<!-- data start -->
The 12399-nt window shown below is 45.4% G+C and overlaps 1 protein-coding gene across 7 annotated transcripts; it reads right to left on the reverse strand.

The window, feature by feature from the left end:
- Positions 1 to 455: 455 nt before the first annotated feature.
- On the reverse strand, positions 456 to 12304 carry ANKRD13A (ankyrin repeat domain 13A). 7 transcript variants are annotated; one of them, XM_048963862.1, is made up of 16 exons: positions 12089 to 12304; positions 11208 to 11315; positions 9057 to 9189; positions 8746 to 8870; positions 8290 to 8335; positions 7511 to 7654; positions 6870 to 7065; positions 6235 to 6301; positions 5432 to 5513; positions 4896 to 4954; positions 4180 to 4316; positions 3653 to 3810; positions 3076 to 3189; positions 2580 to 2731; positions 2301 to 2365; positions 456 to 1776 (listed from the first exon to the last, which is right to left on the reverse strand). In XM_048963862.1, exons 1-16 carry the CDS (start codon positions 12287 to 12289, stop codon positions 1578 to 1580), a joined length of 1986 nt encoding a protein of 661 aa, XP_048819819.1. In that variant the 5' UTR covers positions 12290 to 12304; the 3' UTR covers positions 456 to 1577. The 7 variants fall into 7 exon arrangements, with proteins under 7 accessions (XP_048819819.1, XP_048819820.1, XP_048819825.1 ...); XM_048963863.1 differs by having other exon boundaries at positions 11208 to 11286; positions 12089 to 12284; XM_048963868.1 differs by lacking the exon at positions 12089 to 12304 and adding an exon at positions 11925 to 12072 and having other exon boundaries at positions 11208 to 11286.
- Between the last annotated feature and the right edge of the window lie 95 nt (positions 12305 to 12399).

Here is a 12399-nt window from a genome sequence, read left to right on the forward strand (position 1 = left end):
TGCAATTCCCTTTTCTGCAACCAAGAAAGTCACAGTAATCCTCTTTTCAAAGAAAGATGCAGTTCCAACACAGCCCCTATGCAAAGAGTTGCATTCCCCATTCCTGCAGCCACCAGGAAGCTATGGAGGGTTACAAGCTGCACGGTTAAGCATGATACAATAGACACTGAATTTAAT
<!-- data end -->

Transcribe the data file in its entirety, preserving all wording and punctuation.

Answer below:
The 12399-nt window shown below is 45.4% G+C and overlaps 1 protein-coding gene across 7 annotated transcripts; it reads right to left on the reverse strand.

The window, feature by feature from the left end:
- Positions 1 to 455: 455 nt before the first annotated feature.
- On the reverse strand, positions 456 to 12304 carry ANKRD13A (ankyrin repeat domain 13A). 7 transcript variants are annotated; one of them, XM_048963862.1, is made up of 16 exons: positions 12089 to 12304; positions 11208 to 11315; positions 9057 to 9189; positions 8746 to 8870; positions 8290 to 8335; positions 7511 to 7654; positions 6870 to 7065; positions 6235 to 6301; positions 5432 to 5513; positions 4896 to 4954; positions 4180 to 4316; positions 3653 to 3810; positions 3076 to 3189; positions 2580 to 2731; positions 2301 to 2365; positions 456 to 1776 (listed from the first exon to the last, which is right to left on the reverse strand). In XM_048963862.1, exons 1-16 carry the CDS (start codon positions 12287 to 12289, stop codon positions 1578 to 1580), a joined length of 1986 nt encoding a protein of 661 aa, XP_048819819.1. In that variant the 5' UTR covers positions 12290 to 12304; the 3' UTR covers positions 456 to 1577. The 7 variants fall into 7 exon arrangements, with proteins under 7 accessions (XP_048819819.1, XP_048819820.1, XP_048819825.1 ...); XM_048963863.1 differs by having other exon boundaries at positions 11208 to 11286; positions 12089 to 12284; XM_048963868.1 differs by lacking the exon at positions 12089 to 12304 and adding an exon at positions 11925 to 12072 and having other exon boundaries at positions 11208 to 11286.
- Between the last annotated feature and the right edge of the window lie 95 nt (positions 12305 to 12399).

Here is a 12399-nt window from a genome sequence, read left to right on the forward strand (position 1 = left end):
TGCAATTCCCTTTTCTGCAACCAAGAAAGTCACAGTAATCCTCTTTTCAAAGAAAGATGCAGTTCCAACACAGCCCCTATGCAAAGAGTTGCATTCCCCATTCCTGCAGCCACCAGGAAGCTATGGAGGGTTACAAGCTGCACGGTTAAGCATGATACAATAGACACTGAATTTAAT